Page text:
I wrote this article to encourage us, as pagans, wiccans, polytheists, earth lovers, weirdoes, wanderers, and alternative folk to move beyond the sterile concepts of acceptance and equality. For many, being wholly accepted by the mass-produced mainstream becomes our goal. But why? Perhaps being equal to means being complacent to and abiding of habits and norms that are destroying species, lands, waterways, air quality, indigenous communities, traditions, and languages. Rather than hope to acquire the status of affluence and static commonality, sometimes we do greater service to our spirit by moving from comfort to challenging the perimeters of a “normal” existence. -----
I just came out of a year that heralded a great deal of upheaval. In the thick of it, I was being pulled this way and that by magical forces which insisted that I change. Right now, I feel rather like a long noodle that has been extruded, ready to coil into a new being.
I imagine every artist creates a self portrait sooner or later, despite their medium or any physical resemblance to the artist recognizable in the final result. After all, as we were manifested at the will of the Creator, we too are innately driven to recreate in our own image, whether by bringing children into the world, creating visual, written or musical art, or simply infusing our life and work with personal energy.
The paint is barely dry on this piece, and yet she has been in the making longer even than my Big Bang Goddess. She is, in fact, my first attempt in the acrylic medium and my first human figure if I don’t count the years of children’s stick figures followed by a lengthy period of cartoon like faces exploring the significance of eyebrow shape and placement to convey emotion.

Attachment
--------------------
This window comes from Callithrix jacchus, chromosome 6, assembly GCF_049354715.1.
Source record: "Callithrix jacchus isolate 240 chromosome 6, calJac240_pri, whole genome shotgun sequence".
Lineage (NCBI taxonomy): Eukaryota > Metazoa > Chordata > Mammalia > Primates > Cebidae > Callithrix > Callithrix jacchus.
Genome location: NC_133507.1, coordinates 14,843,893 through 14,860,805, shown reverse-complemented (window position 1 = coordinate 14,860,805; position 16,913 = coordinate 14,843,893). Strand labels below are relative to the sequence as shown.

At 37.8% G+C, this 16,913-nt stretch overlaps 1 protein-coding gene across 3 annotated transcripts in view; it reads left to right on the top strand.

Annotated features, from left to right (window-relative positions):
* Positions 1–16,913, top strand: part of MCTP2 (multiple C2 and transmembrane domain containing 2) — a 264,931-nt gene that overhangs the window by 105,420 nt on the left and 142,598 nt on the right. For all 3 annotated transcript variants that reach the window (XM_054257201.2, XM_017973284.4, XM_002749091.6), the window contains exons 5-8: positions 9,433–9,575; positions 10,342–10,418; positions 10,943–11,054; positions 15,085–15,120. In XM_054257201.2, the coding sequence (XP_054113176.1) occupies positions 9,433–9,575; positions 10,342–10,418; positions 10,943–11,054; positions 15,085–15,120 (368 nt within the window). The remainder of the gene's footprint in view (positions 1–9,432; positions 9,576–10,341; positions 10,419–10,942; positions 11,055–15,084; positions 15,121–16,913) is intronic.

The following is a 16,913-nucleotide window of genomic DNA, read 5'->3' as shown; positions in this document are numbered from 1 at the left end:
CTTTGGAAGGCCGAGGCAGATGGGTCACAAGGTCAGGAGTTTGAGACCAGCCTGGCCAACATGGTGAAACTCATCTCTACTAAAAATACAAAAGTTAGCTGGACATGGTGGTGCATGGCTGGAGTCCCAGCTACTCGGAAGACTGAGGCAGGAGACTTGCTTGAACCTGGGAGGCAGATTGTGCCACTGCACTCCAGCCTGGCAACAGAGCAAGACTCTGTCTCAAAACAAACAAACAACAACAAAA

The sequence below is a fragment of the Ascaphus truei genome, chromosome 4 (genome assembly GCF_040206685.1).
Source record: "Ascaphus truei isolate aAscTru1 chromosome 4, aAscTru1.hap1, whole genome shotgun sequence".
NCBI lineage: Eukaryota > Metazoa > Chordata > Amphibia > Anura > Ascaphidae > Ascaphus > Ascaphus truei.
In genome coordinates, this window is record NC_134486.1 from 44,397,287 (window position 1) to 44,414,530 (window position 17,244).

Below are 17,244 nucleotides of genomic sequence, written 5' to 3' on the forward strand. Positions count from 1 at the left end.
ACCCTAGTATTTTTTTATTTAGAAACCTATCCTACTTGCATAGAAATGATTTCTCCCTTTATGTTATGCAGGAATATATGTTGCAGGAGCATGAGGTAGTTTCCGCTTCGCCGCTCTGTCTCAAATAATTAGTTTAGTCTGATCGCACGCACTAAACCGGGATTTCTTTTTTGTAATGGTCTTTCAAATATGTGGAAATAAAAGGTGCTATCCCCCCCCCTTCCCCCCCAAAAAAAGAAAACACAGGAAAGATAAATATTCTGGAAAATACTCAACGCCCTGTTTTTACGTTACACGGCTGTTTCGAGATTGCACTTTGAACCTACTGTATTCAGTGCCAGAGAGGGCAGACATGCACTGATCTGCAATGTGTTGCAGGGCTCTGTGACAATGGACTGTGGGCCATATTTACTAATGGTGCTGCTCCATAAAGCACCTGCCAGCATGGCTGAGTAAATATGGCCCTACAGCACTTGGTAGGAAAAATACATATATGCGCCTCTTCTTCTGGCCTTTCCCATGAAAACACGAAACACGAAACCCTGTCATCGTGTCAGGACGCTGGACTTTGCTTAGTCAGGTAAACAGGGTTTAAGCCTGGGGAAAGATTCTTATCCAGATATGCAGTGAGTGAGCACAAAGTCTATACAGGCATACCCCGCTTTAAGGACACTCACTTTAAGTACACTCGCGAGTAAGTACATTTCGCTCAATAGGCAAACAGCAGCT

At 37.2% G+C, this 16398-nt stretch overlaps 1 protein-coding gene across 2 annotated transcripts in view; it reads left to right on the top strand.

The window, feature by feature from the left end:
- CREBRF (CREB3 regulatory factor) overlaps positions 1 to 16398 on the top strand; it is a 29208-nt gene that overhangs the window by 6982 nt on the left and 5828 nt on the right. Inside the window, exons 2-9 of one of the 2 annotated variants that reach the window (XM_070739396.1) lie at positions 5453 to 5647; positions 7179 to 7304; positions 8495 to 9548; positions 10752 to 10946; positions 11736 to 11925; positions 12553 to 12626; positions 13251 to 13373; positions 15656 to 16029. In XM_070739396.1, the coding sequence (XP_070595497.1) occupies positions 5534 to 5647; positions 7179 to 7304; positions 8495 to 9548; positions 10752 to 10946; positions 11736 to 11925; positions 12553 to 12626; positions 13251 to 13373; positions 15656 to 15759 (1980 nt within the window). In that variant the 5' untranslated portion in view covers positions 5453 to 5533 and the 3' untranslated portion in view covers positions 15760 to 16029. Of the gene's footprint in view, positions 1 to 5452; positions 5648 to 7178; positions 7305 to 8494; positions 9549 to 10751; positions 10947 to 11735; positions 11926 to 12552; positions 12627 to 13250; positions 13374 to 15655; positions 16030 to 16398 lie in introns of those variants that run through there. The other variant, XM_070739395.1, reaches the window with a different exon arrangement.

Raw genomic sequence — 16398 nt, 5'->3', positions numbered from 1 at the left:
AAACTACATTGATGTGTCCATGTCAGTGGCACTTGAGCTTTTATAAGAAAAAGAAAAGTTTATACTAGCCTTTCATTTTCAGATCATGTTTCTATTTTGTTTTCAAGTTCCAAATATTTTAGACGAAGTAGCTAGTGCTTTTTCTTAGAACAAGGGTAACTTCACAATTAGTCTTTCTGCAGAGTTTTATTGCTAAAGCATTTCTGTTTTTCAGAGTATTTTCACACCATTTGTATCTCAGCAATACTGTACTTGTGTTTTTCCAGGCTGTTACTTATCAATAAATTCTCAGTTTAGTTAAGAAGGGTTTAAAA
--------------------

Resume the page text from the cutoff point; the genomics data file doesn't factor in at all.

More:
Dark clouds snaked through the overcast sky like an airborne river, grumbling warning of impending deluge that summer afternoon in Orlando, Florida. I was a ten-year-old sorceress with blonde curls and a need for magical sand. My nine-year-old cousin and apprentice sorcerer collected the sand beneath the overhead bars as we discussed his infant sister, whom we knew was destined to be the most powerful sorceress of all.
The river in the sky grumbled louder, flashing a bit of lightning at us in warning. I leaned against the metal bars, raised an eyebrow. "Larak," I said, calling the thunder god by the name I'd given him, "You can just wait until we get home. When I'm standing under the carport, you can pour all you want then."
My cousin cast a worried look heavenward. "I think we have enough sand," he said. "Let's get back before we get soaked!"
A lot of my work as a professional Tarot conversationalist involves helping others see their blocks. We all have them. Many of us spend a lot of time ignoring them then falling over them. One of the most useful things to do with Tarot can be digging into those blind spots. They say Justice is blind, but I don't think they meant this.
I've developed a spread to help find the blind spot. It asks five questions to investigate what we are blind to in ourselves. More importantly, the spread focuses on why and how to integrate it into our selves to become more whole. This spread is meant for those of us who want to
I have survived a lot in my life. Abuse, rape, neglect, homelessness, poverty, and depression top the list.
In fact, I've spent most of the last three decades surviving: getting past one overwhelming problem after another. If it's not worrying about how I'm going to pay the rent or where I'm going to live, it's a relationship done gone super-drama, a health crisis, or “someone needs my help and I'm going to help them even though I need help myself.”